Lee Grant is an award-winning documentary and portrait photographer based in Canberra. She is best-known for her exploration of migrant identity against the backdrop of Australian suburbia. Her sophisticated, often formal, colour-portraiture examines identity integration and inhabited landscapes. In doing so, Grant frequently divulges the changing cultural face of Australia. Most of her photographs, taken with medium and large-format cameras, are set in the suburban context where Grant herself lives. Within this environment she focuses on the seemingly banal, the ubiquitous, the overlooked and the over-familiar. Her purpose is to use photography as a means of transcending language barriers, revealing aspects of identity, displacement and belonging otherwise in danger of going unnoticed. As a Korean-Australian Grant’s work is in part autobiographical – a means of navigating and interpreting her own identity and heritage, as well as an instrument to inform and inspire broad audiences.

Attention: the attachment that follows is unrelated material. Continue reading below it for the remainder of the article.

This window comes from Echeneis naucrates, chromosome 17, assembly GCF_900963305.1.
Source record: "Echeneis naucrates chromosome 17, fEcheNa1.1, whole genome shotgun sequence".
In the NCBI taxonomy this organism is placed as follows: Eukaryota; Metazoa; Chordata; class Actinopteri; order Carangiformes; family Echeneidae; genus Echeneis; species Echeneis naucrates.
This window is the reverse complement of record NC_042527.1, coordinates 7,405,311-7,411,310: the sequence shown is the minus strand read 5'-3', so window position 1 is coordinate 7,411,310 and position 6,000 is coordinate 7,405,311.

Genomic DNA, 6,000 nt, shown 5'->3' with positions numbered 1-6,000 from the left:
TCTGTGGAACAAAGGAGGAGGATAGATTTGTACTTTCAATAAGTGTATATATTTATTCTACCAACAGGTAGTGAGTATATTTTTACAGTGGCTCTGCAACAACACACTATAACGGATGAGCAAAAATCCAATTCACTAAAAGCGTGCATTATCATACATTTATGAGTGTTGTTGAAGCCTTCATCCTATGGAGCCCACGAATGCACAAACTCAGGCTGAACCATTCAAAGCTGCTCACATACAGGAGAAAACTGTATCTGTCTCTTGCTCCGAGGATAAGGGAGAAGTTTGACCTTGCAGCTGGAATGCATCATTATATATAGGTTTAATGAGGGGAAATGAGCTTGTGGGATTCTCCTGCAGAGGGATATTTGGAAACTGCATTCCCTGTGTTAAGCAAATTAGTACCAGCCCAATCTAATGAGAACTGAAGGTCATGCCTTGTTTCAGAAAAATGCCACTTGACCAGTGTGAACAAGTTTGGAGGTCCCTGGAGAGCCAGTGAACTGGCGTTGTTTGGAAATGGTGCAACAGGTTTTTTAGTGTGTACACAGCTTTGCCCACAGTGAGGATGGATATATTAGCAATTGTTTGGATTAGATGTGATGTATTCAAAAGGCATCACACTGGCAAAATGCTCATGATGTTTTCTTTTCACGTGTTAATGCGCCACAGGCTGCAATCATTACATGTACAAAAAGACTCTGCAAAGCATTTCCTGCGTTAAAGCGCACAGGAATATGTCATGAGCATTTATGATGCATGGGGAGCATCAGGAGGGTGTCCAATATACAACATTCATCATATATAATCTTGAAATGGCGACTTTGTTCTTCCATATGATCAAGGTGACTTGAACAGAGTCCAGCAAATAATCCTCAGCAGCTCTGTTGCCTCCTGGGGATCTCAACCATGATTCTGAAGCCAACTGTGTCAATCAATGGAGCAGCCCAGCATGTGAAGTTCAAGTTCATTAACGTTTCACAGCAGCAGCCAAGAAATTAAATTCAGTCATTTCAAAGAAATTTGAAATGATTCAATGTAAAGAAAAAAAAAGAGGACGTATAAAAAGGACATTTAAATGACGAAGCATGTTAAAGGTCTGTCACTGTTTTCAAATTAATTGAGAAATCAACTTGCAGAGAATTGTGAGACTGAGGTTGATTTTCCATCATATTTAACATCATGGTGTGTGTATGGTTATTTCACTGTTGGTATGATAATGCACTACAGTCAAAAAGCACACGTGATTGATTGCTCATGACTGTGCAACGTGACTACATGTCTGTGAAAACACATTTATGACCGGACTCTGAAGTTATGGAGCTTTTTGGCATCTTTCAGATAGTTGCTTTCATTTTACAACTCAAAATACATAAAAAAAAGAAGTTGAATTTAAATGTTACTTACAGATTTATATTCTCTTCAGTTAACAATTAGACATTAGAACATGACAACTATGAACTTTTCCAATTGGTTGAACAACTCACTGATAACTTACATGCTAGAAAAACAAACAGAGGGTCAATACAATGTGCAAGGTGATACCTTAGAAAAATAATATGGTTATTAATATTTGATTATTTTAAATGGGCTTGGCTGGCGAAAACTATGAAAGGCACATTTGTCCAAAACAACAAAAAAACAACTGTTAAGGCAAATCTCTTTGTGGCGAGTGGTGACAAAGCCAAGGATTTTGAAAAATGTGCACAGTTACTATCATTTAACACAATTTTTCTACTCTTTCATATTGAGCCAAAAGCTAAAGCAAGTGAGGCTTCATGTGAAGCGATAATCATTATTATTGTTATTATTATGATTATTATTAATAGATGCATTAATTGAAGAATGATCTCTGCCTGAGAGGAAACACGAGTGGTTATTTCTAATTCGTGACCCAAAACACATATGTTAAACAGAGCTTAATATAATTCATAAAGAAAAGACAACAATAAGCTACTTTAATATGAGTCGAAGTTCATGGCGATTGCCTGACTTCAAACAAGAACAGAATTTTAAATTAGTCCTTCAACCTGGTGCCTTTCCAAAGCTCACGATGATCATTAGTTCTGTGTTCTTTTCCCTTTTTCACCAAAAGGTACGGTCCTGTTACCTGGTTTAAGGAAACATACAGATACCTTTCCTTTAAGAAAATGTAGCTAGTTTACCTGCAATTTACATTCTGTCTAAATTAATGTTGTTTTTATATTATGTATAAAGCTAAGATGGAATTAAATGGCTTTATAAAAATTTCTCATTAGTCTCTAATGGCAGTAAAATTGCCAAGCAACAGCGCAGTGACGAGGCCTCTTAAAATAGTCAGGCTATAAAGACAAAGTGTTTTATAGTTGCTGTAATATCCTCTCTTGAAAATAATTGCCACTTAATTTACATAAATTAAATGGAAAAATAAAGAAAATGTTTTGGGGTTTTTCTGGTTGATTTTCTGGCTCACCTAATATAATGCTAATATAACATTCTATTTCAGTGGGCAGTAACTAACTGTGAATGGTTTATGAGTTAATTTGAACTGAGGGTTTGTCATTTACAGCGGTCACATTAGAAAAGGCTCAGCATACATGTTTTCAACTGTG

Since 2005, Lee has exhibited at the Australian Centre for Photography (Sydney), the Monash Gallery of Art (Melbourne), the National Portrait Gallery (Canberra) and the Queensland Centre for Photography (Brisbane) amongst others. She has twice been a finalist in the National Photographic Portrait Prize, the Head On Alternative Portrait Prize, the Olive Cotton Award and the Josephine Ulrick and Win Schubert Prize. In 2010, Lee was awarded Australia’s most prestigious photo award with the Bowness Photography Prize. A selection of her work was published in the Big City Press monograph Hijacked Volume 2: Australia and Germany and in 10×100: Fuji Finepix100 by 10 Australian Photographers. Au.thentic Press recently published her first monograph, Belco Pride. Lee’s work is held in the National Library of Australia, the Canberra Museum and Art Gallery as well as numerous private collections. In addition to her own practice, Lee is also the founder and co-curator of Light Journeys as well as the co-founder and editor of Timemachine Magazine. She is currently working on personal projects in Australia and Korea and joined the photo collective Oculi in 2012.